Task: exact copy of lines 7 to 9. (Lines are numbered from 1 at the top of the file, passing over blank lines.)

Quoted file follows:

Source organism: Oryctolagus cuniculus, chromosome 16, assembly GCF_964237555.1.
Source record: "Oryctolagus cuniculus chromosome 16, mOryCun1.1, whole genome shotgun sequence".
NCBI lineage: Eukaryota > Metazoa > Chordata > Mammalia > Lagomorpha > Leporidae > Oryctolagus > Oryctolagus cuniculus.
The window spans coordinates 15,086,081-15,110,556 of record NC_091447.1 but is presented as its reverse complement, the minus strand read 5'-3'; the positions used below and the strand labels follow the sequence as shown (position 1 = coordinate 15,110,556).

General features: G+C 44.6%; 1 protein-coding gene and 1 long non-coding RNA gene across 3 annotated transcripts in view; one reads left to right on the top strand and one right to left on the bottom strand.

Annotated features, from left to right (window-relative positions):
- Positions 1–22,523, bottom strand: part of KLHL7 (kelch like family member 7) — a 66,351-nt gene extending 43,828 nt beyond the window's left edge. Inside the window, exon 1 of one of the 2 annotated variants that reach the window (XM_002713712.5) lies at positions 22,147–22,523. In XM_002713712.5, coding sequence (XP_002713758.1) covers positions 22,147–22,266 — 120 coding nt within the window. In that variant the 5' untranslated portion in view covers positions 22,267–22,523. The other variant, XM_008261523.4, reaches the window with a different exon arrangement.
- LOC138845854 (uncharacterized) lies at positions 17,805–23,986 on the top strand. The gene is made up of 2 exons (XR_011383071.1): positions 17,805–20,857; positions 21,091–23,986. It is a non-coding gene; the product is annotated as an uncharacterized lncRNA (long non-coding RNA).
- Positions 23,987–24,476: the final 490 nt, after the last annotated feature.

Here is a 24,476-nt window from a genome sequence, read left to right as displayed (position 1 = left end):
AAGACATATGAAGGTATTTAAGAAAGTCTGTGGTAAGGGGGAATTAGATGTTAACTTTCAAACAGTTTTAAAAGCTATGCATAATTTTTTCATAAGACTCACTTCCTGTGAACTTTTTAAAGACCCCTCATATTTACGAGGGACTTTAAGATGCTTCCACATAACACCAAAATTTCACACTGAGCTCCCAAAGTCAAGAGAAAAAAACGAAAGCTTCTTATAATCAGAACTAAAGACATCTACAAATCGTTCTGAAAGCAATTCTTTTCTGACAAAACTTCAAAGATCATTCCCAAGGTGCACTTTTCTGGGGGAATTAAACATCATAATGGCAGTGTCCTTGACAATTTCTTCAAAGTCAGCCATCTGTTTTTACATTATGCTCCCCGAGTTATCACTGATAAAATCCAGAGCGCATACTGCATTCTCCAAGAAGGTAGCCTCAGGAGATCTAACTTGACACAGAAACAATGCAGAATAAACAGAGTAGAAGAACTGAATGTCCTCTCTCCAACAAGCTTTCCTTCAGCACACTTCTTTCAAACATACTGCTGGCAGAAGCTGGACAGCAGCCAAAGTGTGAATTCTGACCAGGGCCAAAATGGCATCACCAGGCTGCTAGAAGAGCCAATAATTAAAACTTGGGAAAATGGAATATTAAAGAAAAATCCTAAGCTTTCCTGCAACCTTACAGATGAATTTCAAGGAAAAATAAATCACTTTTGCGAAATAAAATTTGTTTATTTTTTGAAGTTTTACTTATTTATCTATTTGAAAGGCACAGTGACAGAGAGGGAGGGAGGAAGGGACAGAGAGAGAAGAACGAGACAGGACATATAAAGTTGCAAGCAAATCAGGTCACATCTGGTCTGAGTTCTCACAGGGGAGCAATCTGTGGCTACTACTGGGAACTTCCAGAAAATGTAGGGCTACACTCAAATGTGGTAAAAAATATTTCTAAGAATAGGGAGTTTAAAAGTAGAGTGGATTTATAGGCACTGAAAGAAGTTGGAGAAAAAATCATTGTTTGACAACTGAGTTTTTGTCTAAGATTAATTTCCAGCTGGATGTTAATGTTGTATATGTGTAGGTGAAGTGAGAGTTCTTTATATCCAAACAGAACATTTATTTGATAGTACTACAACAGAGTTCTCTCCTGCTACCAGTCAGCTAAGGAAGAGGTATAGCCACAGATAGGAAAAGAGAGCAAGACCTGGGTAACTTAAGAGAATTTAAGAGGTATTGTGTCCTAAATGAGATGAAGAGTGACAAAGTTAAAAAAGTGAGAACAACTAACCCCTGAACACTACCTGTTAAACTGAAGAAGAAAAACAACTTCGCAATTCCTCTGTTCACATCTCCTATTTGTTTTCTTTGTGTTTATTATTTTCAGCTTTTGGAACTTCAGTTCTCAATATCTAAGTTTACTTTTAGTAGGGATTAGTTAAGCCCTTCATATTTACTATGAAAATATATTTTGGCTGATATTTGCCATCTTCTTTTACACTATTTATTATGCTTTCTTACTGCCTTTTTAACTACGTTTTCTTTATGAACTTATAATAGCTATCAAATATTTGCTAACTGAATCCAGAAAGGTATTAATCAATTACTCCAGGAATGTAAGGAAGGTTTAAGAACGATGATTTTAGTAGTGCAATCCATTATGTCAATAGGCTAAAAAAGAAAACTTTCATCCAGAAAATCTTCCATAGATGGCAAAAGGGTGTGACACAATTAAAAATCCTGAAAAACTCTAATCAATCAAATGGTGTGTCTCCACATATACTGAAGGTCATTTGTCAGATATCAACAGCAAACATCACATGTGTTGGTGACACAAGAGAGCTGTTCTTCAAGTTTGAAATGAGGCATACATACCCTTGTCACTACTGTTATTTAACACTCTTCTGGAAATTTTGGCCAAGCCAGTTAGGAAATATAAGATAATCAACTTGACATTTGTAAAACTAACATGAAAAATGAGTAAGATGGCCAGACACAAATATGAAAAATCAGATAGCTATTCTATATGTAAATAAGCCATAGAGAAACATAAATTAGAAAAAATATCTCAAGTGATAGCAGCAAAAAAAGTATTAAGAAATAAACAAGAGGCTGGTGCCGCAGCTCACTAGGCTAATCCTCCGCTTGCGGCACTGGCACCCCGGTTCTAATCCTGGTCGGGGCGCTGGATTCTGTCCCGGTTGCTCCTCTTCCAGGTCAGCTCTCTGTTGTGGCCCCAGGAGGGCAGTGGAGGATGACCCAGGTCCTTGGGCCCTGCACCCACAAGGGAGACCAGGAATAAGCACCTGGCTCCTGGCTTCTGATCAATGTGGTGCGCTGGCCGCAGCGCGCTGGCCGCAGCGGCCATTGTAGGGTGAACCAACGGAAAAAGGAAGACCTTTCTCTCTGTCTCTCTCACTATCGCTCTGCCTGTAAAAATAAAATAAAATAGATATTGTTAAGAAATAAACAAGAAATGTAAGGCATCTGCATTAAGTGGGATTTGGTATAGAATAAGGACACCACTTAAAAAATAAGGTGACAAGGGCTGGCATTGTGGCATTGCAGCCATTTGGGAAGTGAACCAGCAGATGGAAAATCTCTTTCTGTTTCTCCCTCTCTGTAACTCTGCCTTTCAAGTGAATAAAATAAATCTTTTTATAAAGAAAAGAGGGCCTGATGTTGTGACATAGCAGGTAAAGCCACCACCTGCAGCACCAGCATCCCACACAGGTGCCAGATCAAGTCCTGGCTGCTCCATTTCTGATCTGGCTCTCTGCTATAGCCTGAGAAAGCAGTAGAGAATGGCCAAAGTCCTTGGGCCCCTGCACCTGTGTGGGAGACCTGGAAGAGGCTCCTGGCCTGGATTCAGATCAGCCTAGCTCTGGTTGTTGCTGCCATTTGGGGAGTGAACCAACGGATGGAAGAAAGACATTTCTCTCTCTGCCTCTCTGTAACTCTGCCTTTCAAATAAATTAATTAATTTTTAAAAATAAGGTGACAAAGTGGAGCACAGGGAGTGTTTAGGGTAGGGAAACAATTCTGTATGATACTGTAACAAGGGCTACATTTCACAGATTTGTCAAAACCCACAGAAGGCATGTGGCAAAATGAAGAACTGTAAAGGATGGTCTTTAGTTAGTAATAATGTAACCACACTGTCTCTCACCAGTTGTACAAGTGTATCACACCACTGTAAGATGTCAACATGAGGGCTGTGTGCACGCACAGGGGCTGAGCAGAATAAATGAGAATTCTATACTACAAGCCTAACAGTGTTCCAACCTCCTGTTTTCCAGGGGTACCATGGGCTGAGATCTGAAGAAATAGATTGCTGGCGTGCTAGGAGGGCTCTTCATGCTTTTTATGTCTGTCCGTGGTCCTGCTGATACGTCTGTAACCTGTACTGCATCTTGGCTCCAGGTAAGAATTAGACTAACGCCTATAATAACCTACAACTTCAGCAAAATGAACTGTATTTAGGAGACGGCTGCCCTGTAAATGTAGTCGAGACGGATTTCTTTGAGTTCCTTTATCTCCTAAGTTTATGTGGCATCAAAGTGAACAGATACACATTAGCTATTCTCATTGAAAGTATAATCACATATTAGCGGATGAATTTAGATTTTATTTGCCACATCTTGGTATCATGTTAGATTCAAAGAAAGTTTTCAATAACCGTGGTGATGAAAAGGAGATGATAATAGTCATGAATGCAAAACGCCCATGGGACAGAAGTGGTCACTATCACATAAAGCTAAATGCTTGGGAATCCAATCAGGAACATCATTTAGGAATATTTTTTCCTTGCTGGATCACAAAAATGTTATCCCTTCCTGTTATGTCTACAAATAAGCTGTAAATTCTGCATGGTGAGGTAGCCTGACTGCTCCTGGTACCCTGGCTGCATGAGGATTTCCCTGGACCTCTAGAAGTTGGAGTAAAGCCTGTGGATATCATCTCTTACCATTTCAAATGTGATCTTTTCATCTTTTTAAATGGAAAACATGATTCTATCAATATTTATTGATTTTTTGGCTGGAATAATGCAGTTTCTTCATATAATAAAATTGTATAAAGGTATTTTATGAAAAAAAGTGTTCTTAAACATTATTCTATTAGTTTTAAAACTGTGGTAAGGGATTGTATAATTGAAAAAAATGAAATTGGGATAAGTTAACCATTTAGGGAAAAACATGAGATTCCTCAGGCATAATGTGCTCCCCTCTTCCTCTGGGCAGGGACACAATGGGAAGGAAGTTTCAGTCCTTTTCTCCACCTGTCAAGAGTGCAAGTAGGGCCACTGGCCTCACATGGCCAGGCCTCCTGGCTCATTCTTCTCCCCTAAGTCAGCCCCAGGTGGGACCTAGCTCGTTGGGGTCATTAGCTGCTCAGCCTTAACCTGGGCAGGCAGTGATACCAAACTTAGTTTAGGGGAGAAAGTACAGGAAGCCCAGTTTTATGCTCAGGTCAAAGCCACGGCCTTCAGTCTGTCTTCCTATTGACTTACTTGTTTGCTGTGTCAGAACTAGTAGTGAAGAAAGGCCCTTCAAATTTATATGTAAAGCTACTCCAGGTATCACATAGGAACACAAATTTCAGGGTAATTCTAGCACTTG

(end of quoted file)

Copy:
- Positions 1–22,523, bottom strand: part of KLHL7 (kelch like family member 7) — a 66,351-nt gene extending 43,828 nt beyond the window's left edge. Inside the window, exon 1 of one of the 2 annotated variants that reach the window (XM_002713712.5) lies at positions 22,147–22,523. In XM_002713712.5, coding sequence (XP_002713758.1) covers positions 22,147–22,266 — 120 coding nt within the window. In that variant the 5' untranslated portion in view covers positions 22,267–22,523. The other variant, XM_008261523.4, reaches the window with a different exon arrangement.
- LOC138845854 (uncharacterized) lies at positions 17,805–23,986 on the top strand. The gene is made up of 2 exons (XR_011383071.1): positions 17,805–20,857; positions 21,091–23,986. It is a non-coding gene; the product is annotated as an uncharacterized lncRNA (long non-coding RNA).
- Positions 23,987–24,476: the final 490 nt, after the last annotated feature.